A federal grand jury yesterday indicted two former employees of a Birmingham-area Chick-fil-A restaurant franchise, alleging that they conspired to defraud their former employer, announced U.S. Attorney Prim F. Escalona and U.S. Secret Service Special Agent in Charge Patrick M. Davis.
A 16-count indictment filed in U.S. District Court charges Larry James Black, Jr., 37, of Center Point, the former Director of Hospitality at Chick-fil-A Five Points, and Joshua Daniel Powell, 40, of Moody, a former Manager at the same location, with conspiracy to commit wire fraud and wire fraud. Black was also charged with bank fraud and misuse of a social security number.
According to the indictment, Black and Powell devised and implemented a scheme to divert hundreds of thousands of dollars in customer payments between April 2018 and January 2020. Black and Powell used fraudulent email and digital payment accounts to trick customers and divert payments for catering orders and other restaurant sales to bank accounts under their personal control.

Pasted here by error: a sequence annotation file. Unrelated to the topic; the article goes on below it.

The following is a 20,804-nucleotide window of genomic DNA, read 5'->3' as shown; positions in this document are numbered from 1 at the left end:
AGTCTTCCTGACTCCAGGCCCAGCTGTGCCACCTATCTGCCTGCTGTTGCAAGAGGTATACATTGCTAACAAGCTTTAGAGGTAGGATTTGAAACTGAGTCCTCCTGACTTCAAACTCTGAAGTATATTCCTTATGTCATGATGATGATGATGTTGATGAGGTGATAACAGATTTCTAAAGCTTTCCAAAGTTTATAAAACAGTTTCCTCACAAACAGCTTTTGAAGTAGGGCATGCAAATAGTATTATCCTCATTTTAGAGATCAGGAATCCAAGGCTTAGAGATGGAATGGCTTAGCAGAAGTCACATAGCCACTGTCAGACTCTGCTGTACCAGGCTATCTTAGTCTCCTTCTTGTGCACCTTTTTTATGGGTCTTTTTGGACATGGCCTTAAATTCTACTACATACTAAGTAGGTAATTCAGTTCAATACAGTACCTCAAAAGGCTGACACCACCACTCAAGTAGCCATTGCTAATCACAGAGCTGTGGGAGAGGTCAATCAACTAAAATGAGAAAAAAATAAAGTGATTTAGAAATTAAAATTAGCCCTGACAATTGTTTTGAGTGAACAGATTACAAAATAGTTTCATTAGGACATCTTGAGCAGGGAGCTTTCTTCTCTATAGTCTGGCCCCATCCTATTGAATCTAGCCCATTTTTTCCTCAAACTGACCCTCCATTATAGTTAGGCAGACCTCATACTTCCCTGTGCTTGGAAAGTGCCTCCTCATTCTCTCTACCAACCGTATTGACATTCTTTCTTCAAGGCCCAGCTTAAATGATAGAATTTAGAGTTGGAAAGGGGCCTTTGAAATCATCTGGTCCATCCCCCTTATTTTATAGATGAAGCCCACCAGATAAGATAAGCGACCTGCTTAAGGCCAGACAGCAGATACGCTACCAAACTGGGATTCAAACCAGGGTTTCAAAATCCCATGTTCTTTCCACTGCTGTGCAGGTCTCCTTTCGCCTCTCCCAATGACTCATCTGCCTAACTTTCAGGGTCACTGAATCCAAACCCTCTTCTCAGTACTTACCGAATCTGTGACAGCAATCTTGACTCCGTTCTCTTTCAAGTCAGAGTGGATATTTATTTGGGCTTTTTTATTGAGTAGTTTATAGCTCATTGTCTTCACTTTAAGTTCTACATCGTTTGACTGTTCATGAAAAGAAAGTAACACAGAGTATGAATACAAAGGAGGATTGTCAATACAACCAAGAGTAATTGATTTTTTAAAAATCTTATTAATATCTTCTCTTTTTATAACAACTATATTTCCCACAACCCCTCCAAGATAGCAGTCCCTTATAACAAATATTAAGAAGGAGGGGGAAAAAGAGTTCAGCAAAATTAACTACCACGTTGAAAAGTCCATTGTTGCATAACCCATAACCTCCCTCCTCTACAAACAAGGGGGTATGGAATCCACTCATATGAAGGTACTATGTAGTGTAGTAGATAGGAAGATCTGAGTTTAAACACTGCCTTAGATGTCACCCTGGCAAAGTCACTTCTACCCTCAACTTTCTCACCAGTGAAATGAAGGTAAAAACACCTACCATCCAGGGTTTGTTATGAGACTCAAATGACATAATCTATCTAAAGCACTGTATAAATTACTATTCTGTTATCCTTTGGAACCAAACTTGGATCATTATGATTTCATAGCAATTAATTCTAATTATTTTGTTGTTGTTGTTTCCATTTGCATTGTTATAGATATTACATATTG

Before and during this period, Black is also alleged to have made a series of fraudulent representations to financial institutions. In January 2020, for example, Black applied for a mortgage loan. In connection with his loan application, Black forged payroll records and made misrepresentations regarding his income from the Chick-fil-A franchise. Black also provided a fictitious social security number to banks and credit unions where he held accounts. Ultimately, proceeds from the scheme to defraud Chick-fil-A Five Points were deposited into accounts at these same financial institutions.
If convicted, Black and Powell face a maximum sentence of 20 years in prison for conspiracy to commit wire fraud, and a maximum of 20 years in prison for wire fraud. Black also faces a maximum of 30 years in prison for bank fraud, and a maximum of five years in prison for misuse of a social security number.
The U.S. Secret Service Cyber Fraud Task Force investigated the case, which Assistant U.S. Attorney Edward J. Canter is prosecuting.
An indictment contains only charges. A defendant is presumed innocent unless and until proven guilty.